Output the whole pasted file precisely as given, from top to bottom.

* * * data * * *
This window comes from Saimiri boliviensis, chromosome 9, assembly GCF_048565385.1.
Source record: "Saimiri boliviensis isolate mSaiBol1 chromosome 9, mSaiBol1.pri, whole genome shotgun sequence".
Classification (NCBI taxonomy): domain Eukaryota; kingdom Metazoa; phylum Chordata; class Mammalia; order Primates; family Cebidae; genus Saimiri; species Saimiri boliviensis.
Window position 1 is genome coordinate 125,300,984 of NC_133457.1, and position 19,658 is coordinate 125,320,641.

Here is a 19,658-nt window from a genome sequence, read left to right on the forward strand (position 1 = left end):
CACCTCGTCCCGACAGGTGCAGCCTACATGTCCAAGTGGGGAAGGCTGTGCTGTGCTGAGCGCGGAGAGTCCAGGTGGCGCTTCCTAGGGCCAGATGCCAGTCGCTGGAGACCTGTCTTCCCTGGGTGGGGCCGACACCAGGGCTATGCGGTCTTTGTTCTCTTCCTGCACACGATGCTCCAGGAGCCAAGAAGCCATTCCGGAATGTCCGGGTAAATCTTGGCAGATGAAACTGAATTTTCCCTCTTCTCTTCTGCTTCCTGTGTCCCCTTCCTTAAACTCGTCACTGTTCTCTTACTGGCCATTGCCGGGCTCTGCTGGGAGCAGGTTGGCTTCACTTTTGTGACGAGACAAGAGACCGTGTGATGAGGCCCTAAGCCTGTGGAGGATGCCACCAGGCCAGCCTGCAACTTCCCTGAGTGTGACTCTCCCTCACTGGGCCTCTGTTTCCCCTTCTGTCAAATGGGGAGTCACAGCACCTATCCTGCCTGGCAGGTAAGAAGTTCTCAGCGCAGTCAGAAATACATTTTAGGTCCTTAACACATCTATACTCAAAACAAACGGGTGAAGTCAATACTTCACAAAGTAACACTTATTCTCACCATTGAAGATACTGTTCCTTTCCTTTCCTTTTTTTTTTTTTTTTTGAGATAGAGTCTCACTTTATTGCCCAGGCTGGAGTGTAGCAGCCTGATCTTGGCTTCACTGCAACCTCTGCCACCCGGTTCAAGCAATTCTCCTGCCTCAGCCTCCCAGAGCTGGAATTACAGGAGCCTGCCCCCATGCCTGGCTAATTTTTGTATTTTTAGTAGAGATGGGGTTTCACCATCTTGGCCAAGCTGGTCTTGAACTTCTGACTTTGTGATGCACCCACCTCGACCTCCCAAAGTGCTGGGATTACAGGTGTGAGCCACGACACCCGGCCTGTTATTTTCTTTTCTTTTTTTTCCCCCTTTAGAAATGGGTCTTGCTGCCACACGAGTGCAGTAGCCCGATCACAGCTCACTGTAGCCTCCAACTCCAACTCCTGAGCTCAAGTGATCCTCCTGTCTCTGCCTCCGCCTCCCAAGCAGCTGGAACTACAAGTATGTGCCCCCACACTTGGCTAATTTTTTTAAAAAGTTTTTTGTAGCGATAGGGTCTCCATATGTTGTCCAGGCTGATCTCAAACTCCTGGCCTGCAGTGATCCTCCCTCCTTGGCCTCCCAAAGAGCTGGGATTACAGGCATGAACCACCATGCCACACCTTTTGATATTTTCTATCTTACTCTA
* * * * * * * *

This window comes from Saimiri boliviensis, chromosome 9, assembly GCF_048565385.1.
Source record: "Saimiri boliviensis isolate mSaiBol1 chromosome 9, mSaiBol1.pri, whole genome shotgun sequence".
Classification (NCBI taxonomy): domain Eukaryota; kingdom Metazoa; phylum Chordata; class Mammalia; order Primates; family Cebidae; genus Saimiri; species Saimiri boliviensis.
Window position 1 is genome coordinate 125,300,984 of NC_133457.1, and position 19,658 is coordinate 125,320,641.

Here is a 19,658-nt window from a genome sequence, read left to right on the forward strand (position 1 = left end):
CACCTCGTCCCGACAGGTGCAGCCTACATGTCCAAGTGGGGAAGGCTGTGCTGTGCTGAGCGCGGAGAGTCCAGGTGGCGCTTCCTAGGGCCAGATGCCAGTCGCTGGAGACCTGTCTTCCCTGGGTGGGGCCGACACCAGGGCTATGCGGTCTTTGTTCTCTTCCTGCACACGATGCTCCAGGAGCCAAGAAGCCATTCCGGAATGTCCGGGTAAATCTTGGCAGATGAAACTGAATTTTCCCTCTTCTCTTCTGCTTCCTGTGTCCCCTTCCTTAAACTCGTCACTGTTCTCTTACTGGCCATTGCCGGGCTCTGCTGGGAGCAGGTTGGCTTCACTTTTGTGACGAGACAAGAGACCGTGTGATGAGGCCCTAAGCCTGTGGAGGATGCCACCAGGCCAGCCTGCAACTTCCCTGAGTGTGACTCTCCCTCACTGGGCCTCTGTTTCCCCTTCTGTCAAATGGGGAGTCACAGCACCTATCCTGCCTGGCAGGTAAGAAGTTCTCAGCGCAGTCAGAAATACATTTTAGGTCCTTAACACATCTATACTCAAAACAAACGGGTGAAGTCAATACTTCACAAAGTAACACTTATTCTCACCATTGAAGATACTGTTCCTTTCCTTTCCTTTTTTTTTTTTTTTTTGAGATAGAGTCTCACTTTATTGCCCAGGCTGGAGTGTAGCAGCCTGATCTTGGCTTCACTGCAACCTCTGCCACCCGGTTCAAGCAATTCTCCTGCCTCAGCCTCCCAGAGCTGGAATTACAGGAGCCTGCCCCCATGCCTGGCTAATTTTTGTATTTTTAGTAGAGATGGGGTTTCACCATCTTGGCCAAGCTGGTCTTGAACTTCTGACTTTGTGATGCACCCACCTCGACCTCCCAAAGTGCTGGGATTACAGGTGTGAGCCACGACACCCGGCCTGTTATTTTCTTTTCTTTTTTTTCCCCCTTTAGAAATGGGTCTTGCTGCCACACGAGTGCAGTAGCCCGATCACAGCTCACTGTAGCCTCCAACTCCAACTCCTGAGCTCAAGTGATCCTCCTGTCTCTGCCTCCGCCTCCCAAGCAGCTGGAACTACAAGTATGTGCCCCCACACTTGGCTAATTTTTTTAAAAAGTTTTTTGTAGCGATAGGGTCTCCATATGTTGTCCAGGCTGATCTCAAACTCCTGGCCTGCAGTGATCCTCCCTCCTTGGCCTCCCAAAGAGCTGGGATTACAGGCATGAACCACCATGCCACACCTTTTGATATTTTCTATCTTACTCTA